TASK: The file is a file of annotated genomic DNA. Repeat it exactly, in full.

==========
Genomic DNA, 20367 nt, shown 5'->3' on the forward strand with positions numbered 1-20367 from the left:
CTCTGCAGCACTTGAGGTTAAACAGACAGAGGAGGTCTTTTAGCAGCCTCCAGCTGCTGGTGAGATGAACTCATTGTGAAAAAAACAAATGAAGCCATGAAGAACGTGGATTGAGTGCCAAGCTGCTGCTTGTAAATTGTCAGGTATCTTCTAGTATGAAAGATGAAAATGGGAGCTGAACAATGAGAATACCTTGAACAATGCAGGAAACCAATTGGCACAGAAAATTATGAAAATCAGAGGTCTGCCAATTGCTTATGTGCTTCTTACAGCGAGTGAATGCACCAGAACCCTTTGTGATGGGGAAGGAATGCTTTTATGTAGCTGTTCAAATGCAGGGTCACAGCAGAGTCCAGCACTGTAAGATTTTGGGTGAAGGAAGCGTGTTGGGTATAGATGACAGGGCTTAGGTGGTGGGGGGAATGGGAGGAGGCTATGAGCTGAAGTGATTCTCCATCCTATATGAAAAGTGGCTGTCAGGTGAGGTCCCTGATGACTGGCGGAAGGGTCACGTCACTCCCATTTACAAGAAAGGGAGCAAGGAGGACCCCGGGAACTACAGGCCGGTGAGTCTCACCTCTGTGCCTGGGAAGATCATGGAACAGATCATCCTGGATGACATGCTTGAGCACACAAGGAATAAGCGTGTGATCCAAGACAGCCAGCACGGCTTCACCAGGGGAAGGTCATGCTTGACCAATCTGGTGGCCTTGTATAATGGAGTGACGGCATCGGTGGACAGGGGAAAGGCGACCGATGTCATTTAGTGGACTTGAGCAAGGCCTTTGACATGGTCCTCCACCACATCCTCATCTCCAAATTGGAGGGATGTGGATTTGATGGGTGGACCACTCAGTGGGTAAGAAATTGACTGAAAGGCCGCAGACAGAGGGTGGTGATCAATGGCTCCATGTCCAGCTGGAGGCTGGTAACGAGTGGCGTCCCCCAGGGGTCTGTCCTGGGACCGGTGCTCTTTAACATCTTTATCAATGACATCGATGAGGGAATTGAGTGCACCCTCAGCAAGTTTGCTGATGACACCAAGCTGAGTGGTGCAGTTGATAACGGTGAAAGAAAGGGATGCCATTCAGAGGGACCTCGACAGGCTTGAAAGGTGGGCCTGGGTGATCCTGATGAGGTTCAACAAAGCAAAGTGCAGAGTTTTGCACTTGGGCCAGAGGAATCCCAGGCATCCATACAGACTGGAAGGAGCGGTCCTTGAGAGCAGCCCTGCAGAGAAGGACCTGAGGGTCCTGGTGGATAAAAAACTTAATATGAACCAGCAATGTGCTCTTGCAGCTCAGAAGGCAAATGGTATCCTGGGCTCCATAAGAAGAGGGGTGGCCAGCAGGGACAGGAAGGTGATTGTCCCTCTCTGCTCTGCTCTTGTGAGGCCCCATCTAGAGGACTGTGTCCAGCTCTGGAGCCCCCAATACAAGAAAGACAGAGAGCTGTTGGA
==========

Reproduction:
Genomic DNA, 20367 nt, shown 5'->3' on the forward strand with positions numbered 1-20367 from the left:
CTCTGCAGCACTTGAGGTTAAACAGACAGAGGAGGTCTTTTAGCAGCCTCCAGCTGCTGGTGAGATGAACTCATTGTGAAAAAAACAAATGAAGCCATGAAGAACGTGGATTGAGTGCCAAGCTGCTGCTTGTAAATTGTCAGGTATCTTCTAGTATGAAAGATGAAAATGGGAGCTGAACAATGAGAATACCTTGAACAATGCAGGAAACCAATTGGCACAGAAAATTATGAAAATCAGAGGTCTGCCAATTGCTTATGTGCTTCTTACAGCGAGTGAATGCACCAGAACCCTTTGTGATGGGGAAGGAATGCTTTTATGTAGCTGTTCAAATGCAGGGTCACAGCAGAGTCCAGCACTGTAAGATTTTGGGTGAAGGAAGCGTGTTGGGTATAGATGACAGGGCTTAGGTGGTGGGGGGAATGGGAGGAGGCTATGAGCTGAAGTGATTCTCCATCCTATATGAAAAGTGGCTGTCAGGTGAGGTCCCTGATGACTGGCGGAAGGGTCACGTCACTCCCATTTACAAGAAAGGGAGCAAGGAGGACCCCGGGAACTACAGGCCGGTGAGTCTCACCTCTGTGCCTGGGAAGATCATGGAACAGATCATCCTGGATGACATGCTTGAGCACACAAGGAATAAGCGTGTGATCCAAGACAGCCAGCACGGCTTCACCAGGGGAAGGTCATGCTTGACCAATCTGGTGGCCTTGTATAATGGAGTGACGGCATCGGTGGACAGGGGAAAGGCGACCGATGTCATTTAGTGGACTTGAGCAAGGCCTTTGACATGGTCCTCCACCACATCCTCATCTCCAAATTGGAGGGATGTGGATTTGATGGGTGGACCACTCAGTGGGTAAGAAATTGACTGAAAGGCCGCAGACAGAGGGTGGTGATCAATGGCTCCATGTCCAGCTGGAGGCTGGTAACGAGTGGCGTCCCCCAGGGGTCTGTCCTGGGACCGGTGCTCTTTAACATCTTTATCAATGACATCGATGAGGGAATTGAGTGCACCCTCAGCAAGTTTGCTGATGACACCAAGCTGAGTGGTGCAGTTGATAACGGTGAAAGAAAGGGATGCCATTCAGAGGGACCTCGACAGGCTTGAAAGGTGGGCCTGGGTGATCCTGATGAGGTTCAACAAAGCAAAGTGCAGAGTTTTGCACTTGGGCCAGAGGAATCCCAGGCATCCATACAGACTGGAAGGAGCGGTCCTTGAGAGCAGCCCTGCAGAGAAGGACCTGAGGGTCCTGGTGGATAAAAAACTTAATATGAACCAGCAATGTGCTCTTGCAGCTCAGAAGGCAAATGGTATCCTGGGCTCCATAAGAAGAGGGGTGGCCAGCAGGGACAGGAAGGTGATTGTCCCTCTCTGCTCTGCTCTTGTGAGGCCCCATCTAGAGGACTGTGTCCAGCTCTGGAGCCCCCAATACAAGAAAGACAGAGAGCTGTTGGA